QUENCHING THE SPIRIT? To "quench" the Spirit is to stop His illumination, so that we are no longer able to perceive or comprehend the things of God. It is to stifle His power, so that we are no longer able to stand, or be renewed in the spirit of our minds. Those who "quench" the Spirit refuse to let the fire of godly devotion burn in their spirits. They grow cold and calloused, becoming indifferent to the needs of their soul. Heaven is no longer their goal, and the presence of the Lord is no longer sought with fervency. All of these are evidences that the Holy Spirit has been grieved. Many a religious soul is living in a state where they have so quenched the Spirit of God that He no longer works within them. They often attempt to fix the blame for the condition upon others. The truth is, however, that they themselves have quenched the Spirit. No other person has the power to extinguish the flame of the Spirit within an individual. If His work is stopped, we are the ones who have done it!

A similar expression is found in Ephesians 4:30. "And grieve not the Holy Spirit of God, whereby ye are sealed unto the day of redemption." Here the emphasis is on the effect of human neglect upon the Spirit Himself. He is "grieved," or made sorrowful by the inconsideration of those who "neglect so great salvation." The Spirit Himself is distressed and pained by those who stop His work within them. On the other hand, quenching the Holy Spirit has to do with thwarting His work, stopping the remarkable change from "glory unto glory" by a preference for the things of this world.

We should not be surprised that such a thing is possible. It is said of ancient Israel, "Yea, they turned back and tempted God, and limited the Holy One of Israel" (Psa 78:41). Here, the word "limited" does involve being pained, troubled, or wounded. However, it also involves the cessation of God's work for the individual, for God does not work for good in those who continually cause Him grief. The impact of Israel's hardheartedness on the Lord is recorded in Psalm 78:21-22. "Therefore the LORD heard this, and was wroth: so a fire was kindled against Jacob, and anger also came up against Israel; because they believed not in God, and trusted not in his salvation." Again, the same chapter records these words, "When God heard this, He was wroth, and greatly abhorred Israel" (v 59). Again, Psalm 106:40 declares, "Therefore was the wrath of the LORD kindled against His people, insomuch that He abhorred His own inheritance."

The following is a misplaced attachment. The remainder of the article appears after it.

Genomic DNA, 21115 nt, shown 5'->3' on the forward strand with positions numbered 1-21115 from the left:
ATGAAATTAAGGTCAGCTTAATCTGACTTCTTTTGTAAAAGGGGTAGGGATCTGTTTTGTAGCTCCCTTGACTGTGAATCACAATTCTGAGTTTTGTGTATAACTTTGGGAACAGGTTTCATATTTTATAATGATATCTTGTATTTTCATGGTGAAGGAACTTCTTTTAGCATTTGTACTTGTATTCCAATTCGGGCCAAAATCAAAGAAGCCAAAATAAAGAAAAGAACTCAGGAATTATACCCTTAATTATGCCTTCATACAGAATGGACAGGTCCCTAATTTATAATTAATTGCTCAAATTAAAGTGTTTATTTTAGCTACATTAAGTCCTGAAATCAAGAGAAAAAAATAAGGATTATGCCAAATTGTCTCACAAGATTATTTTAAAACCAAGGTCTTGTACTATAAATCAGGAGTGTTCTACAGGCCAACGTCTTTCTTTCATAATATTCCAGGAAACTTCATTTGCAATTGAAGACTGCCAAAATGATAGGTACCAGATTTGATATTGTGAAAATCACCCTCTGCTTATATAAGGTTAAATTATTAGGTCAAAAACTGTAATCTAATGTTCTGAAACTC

Do not imagine that those who provoke the Lord to anger will still be blessed by Him. Are we not solemnly warned, "Do we provoke the Lord to jealousy? are we stronger than He?" It is still a "fearful thing to fall into the hands of the living God" (Heb 10:31), and those who "quench" the Spirit are doing precisely that - falling into His hands. We must settle it in our minds that the Holy Spirit is providing an inner means through which the Lord can bless and direct us. Apart from His indispensable work, Christ does not dwell in our hearts (Eph 3:16-17), and the blessing of God cannot be upon us.